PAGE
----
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Vanessa Hudgens apologizes for "insensitive" comments about coronavirus during Instagram live video

What can we learn from past pandemics?

Vanessa Hudgens came under fire Tuesday when she exhibited a blatant disregard for the severity of the coronavirus outbreak. In an Instagram live video, Hudgens told her followers she thought officials estimating the outbreak might last until July sounds like "a bunch of bulls***."

"It's a virus, I get it. Like, I respect it. But at the same time, like, even if everybody gets it, like, yeah, people are gonna die, which is terrible but, like, inevitable?" Hudgens said in her livestream.

The "High School Musical" actress had many people up in arms with her video. The Centers for Disease Control and other government officials are strongly encouraging people stay home and self-isolate to try and stem the virus' spread. In some areas, like parts of Northern California, isolation is more than a suggestion — it's an order, with a mandated shelter in place.

Bars, restaurants shut across U.S. over coronavirus concerns

Hudgens seemed to recognize her mistake, issuing a statement Wednesday on Twitter and posting an Instagram story. "I realized some of my comments are being taken out of context," Hudgens said.

"It's a crazy time. It's a crazy, crazy time and I am at home and in lockdown, and I hope that's what you guys are doing too, in full quarantine and staying safe and sane. Yeah, don't take this situation lightly — by any means," she said in the video.

On Twitter, Hudgens wrote that she was sorry for offending anyone and everyone who saw her Instagram live.

Hudgens' shallow take on coronavirus and her spread of misinformation on Instagram could do more harm than she might have anticipate — especially since her fan base of millennials could be crucial in stopping the spread of coronavirus.

As the number of confirmed cases in the U.S. climbed more than 4,300, the White House on Monday laid out new guidelines for Americans, urging everyone to avoid groups of 10 people or more. White House coronavirus response coordinator Dr. Deborah Birx spoke with "CBS Evening News" host Norah O'Donnell about the outbreak and why it is important to follow social distancing guidelines.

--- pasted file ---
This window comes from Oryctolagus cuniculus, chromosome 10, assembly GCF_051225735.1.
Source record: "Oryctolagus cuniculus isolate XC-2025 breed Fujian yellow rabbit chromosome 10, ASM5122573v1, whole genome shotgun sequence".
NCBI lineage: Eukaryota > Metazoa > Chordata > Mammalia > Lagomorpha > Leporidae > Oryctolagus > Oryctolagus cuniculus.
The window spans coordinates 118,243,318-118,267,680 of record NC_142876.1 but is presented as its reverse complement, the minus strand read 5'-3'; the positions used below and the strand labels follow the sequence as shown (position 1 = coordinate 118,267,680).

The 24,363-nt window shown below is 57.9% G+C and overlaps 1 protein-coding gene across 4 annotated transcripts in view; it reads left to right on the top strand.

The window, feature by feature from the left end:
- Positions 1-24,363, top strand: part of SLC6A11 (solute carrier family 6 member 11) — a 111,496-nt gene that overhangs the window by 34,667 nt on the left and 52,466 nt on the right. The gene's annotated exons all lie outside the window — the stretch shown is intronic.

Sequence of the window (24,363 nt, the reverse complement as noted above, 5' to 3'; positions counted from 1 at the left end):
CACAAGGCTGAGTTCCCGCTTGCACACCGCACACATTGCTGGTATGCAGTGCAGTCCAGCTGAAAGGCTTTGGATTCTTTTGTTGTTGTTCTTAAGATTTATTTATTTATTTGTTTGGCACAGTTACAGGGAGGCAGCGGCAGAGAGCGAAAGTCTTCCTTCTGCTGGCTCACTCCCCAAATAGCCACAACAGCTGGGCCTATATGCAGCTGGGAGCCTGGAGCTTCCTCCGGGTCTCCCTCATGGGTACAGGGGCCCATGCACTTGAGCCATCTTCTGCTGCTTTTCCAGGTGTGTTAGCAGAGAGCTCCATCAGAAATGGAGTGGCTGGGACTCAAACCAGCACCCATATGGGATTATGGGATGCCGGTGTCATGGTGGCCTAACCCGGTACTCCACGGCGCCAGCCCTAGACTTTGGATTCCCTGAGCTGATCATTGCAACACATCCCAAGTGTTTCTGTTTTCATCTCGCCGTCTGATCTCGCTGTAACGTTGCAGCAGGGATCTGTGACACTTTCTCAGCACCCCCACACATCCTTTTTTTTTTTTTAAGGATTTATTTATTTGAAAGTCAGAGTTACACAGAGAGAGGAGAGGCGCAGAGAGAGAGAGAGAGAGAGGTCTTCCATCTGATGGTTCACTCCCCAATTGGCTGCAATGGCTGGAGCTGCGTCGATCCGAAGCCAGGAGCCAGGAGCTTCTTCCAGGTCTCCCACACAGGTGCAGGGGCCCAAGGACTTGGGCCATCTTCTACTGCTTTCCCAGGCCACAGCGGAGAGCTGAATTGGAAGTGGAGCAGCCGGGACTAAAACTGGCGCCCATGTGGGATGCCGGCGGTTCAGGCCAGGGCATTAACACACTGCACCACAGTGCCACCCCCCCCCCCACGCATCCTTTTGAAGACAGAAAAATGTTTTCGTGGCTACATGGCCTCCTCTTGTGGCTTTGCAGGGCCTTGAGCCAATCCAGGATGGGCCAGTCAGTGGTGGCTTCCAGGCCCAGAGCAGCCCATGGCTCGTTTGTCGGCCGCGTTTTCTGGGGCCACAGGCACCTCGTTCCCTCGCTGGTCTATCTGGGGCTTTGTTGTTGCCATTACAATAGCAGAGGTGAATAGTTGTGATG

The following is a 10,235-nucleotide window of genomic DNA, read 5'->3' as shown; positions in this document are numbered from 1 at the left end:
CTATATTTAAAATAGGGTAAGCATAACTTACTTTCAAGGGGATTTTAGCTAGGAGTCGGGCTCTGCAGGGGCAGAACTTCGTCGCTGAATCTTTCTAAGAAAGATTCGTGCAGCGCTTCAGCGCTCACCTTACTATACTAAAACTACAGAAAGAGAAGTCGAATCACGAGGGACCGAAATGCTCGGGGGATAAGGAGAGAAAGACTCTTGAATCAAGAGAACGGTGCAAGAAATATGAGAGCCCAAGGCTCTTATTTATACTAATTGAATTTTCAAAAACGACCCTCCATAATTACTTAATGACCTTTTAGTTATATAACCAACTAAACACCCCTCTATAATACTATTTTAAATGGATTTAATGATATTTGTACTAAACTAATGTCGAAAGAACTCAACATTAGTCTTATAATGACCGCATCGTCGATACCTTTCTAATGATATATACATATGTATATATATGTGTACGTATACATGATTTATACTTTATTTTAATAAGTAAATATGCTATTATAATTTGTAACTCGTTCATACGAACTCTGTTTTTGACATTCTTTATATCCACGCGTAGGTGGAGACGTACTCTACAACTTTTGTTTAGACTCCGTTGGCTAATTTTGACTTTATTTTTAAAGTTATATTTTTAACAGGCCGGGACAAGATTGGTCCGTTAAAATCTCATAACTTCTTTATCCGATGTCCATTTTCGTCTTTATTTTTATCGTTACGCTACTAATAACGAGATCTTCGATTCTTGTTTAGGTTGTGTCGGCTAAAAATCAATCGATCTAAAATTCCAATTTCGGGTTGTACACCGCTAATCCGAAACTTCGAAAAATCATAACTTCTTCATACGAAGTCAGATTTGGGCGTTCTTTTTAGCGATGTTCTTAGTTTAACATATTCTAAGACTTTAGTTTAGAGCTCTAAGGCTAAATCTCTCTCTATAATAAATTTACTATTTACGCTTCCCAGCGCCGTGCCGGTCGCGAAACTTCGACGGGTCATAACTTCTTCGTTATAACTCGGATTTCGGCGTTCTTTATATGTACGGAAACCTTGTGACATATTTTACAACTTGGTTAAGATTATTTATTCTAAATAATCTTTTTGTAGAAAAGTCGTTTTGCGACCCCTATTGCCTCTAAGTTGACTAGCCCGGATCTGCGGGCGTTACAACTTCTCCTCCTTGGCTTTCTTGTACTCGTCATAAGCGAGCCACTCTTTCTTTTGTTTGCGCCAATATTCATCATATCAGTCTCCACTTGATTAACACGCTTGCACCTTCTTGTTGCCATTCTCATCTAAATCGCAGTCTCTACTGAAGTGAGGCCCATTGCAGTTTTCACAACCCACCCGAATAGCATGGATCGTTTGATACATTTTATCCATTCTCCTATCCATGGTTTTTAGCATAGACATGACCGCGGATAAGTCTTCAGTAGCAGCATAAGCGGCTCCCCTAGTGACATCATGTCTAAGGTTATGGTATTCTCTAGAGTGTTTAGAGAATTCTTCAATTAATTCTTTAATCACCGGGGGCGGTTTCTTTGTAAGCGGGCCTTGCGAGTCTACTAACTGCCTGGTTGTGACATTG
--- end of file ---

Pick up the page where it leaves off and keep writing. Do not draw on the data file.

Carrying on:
"We know that we have a large group of millennials between 25 and almost 40. They are really key to this. They're a social group. So that no more than 10 is very much focused on them to really say, even if you're home, don't have gatherings more than 10," Birx said.

White House coronavirus response coordinator on new guidelines

The goal of social distancing — which has resulted in the cancellation of concerts, sporting events, music festivals and other large gatherings — is to flatten the curve. Flattening the curve means preventing a spike in patients. The goal is to instead have a slower growth in the number of cases, so that hospitals don't get overwhelmed and they have more time and resources to care for all the sick patients.

In cities with a rapidly increasing count of coronavirus cases, like New York, practicing social distancing is critical. "We can flatten the curve even in New York, but the amount of behavioral change that it's gonna take — It's gonna take every American to sacrifice for one another," Bilx said.

Not only does social distancing prevent the spread to older, more vulnerable people, but it could save young people who may think they are healthy and invincible — but can still catch the virus.

"There are concerning reports coming out of France and Italy about some young people getting seriously ill, and very seriously ill in the ICUs," Birx said in a White House press conference Wednesday.

"We think part of this may be that people heeded the early data coming out of China and coming out of South Korea about the elderly or those with preexisting medical condition who are at particular risk, it may have been that the millennial generation...there may be disproportional infections among that group," Birx continued.

She again urged millennials to practice social distancing. "We need them to be healthy," she said.

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